Eagle Ford completion technology is evolving as it needs to if operators want to remain competitive. Operators have lots of theories, but the proof is in the pudding. Drilling and completing wells is the only real way to test new technologies. That technology is needed as we experience rising service costs, along with natural gas prices of $4 per mcf and oil prices that look to be below $90 for the foreseeable future. $90 a barrel isn’t bad, but it isn’t $100.
Petrohawk was the first to announce a major change in completion technology by using Schlumberger’s Hi-way Frac system. SLB refers to it as “HiWay Flow Channel Fracturing”. Fancy name and all, nobody really cares unless it delivers. For Petrohawk, it looks to have done just that. Petrohawk had utilized hiway fracs in 12 wells that had a production history of 90 days or more as of June. Those 12 wells had produced 32% more at a pressure 42% higher than other wells with a choke (18/64ths). More production at a higher pressure is about as good as it gets. The higher pressure indicates better overall communication, which is great in tight shale rocks. We’ll hear more about hiway fracs as operators test it in other parts of the Eagle Ford and in other plays. Read more on Schlumberger’s HiWay Flow Channel Fracturing at www.slb.com
The other service companies are not slouches, and are working the technology game too. Halliburton is pushing for speed and has lowered completion times by as much as two days with its “Delta Stim” completion service. Multiply two days per well over 100s of wells per year and you begin saving alot of money. Across 182 wells per year, that’s an extra well on production for a full year! Days and hours count in the oil & gas game. If you’re offering, I’d be just fine with an extra year of production from an Eagle Ford well.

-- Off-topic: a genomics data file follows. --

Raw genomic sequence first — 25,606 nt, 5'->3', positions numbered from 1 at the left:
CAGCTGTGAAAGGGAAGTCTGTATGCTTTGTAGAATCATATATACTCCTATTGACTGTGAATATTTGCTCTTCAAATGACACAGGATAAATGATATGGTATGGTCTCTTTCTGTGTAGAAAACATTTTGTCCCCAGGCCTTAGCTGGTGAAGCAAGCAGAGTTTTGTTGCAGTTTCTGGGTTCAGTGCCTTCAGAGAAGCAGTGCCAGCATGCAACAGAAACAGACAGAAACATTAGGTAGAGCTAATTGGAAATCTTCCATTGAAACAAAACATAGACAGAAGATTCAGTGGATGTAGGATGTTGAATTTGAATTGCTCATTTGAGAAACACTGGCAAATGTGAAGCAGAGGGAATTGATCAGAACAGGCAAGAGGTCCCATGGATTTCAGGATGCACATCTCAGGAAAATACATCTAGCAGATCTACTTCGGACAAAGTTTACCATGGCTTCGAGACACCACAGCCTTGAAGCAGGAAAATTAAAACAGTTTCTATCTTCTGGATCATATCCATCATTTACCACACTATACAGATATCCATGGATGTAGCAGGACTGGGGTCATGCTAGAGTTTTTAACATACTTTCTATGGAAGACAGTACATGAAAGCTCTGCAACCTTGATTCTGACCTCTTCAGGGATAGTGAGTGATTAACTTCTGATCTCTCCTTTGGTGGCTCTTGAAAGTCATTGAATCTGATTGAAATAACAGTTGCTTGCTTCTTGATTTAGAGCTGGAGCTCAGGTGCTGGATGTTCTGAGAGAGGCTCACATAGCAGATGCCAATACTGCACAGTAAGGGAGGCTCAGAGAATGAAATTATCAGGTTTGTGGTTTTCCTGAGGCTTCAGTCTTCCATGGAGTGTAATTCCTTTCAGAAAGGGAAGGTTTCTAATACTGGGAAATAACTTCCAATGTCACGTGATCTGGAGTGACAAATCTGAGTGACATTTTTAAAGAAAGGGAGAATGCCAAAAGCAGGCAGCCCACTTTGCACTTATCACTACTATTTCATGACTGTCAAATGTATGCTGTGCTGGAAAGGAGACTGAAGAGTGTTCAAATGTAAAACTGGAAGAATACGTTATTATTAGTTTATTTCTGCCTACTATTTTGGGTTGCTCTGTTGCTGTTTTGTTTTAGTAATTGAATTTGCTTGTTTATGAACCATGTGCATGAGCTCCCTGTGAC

A GasFrac completion in Maverick County is being tested for Jedela Operating. The results will be interesting to watch as GasFrac’s technology is more commonly used in Canada where the company was founded. The idea is interesting. If you can sell your flowback fluids or gas, you might only be out the costs of getting it there. If you’re in a drought and have to spend top dollar for water, it gets even more compelling. If better production rates and quicker completions prove true, you’ll likely end up with a winning combination. Read more at GasFrac.com.